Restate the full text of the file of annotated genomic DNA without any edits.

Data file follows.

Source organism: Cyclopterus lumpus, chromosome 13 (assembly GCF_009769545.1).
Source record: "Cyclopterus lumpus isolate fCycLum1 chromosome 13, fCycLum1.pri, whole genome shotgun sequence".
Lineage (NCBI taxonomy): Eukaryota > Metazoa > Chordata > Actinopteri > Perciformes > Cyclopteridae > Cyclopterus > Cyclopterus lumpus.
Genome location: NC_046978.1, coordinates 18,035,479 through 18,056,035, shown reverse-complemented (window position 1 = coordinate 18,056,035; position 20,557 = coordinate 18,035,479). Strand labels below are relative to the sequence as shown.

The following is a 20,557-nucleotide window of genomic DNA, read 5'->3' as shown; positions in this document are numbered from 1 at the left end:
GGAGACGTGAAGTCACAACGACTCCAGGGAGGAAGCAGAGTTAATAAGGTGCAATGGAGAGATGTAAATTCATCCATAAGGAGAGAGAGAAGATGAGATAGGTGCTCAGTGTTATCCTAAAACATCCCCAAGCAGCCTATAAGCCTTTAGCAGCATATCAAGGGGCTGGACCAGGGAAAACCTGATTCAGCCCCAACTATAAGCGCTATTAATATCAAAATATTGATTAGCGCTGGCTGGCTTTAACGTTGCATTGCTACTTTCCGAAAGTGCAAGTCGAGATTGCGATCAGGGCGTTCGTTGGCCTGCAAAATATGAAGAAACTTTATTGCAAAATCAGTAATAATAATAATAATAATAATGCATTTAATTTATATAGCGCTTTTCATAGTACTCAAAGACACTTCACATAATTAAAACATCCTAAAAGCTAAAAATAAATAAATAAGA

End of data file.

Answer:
Source organism: Cyclopterus lumpus, chromosome 13 (assembly GCF_009769545.1).
Source record: "Cyclopterus lumpus isolate fCycLum1 chromosome 13, fCycLum1.pri, whole genome shotgun sequence".
Lineage (NCBI taxonomy): Eukaryota > Metazoa > Chordata > Actinopteri > Perciformes > Cyclopteridae > Cyclopterus > Cyclopterus lumpus.
Genome location: NC_046978.1, coordinates 18,035,479 through 18,056,035, shown reverse-complemented (window position 1 = coordinate 18,056,035; position 20,557 = coordinate 18,035,479). Strand labels below are relative to the sequence as shown.

The following is a 20,557-nucleotide window of genomic DNA, read 5'->3' as shown; positions in this document are numbered from 1 at the left end:
GGAGACGTGAAGTCACAACGACTCCAGGGAGGAAGCAGAGTTAATAAGGTGCAATGGAGAGATGTAAATTCATCCATAAGGAGAGAGAGAAGATGAGATAGGTGCTCAGTGTTATCCTAAAACATCCCCAAGCAGCCTATAAGCCTTTAGCAGCATATCAAGGGGCTGGACCAGGGAAAACCTGATTCAGCCCCAACTATAAGCGCTATTAATATCAAAATATTGATTAGCGCTGGCTGGCTTTAACGTTGCATTGCTACTTTCCGAAAGTGCAAGTCGAGATTGCGATCAGGGCGTTCGTTGGCCTGCAAAATATGAAGAAACTTTATTGCAAAATCAGTAATAATAATAATAATAATAATGCATTTAATTTATATAGCGCTTTTCATAGTACTCAAAGACACTTCACATAATTAAAACATCCTAAAAGCTAAAAATAAATAAATAAGA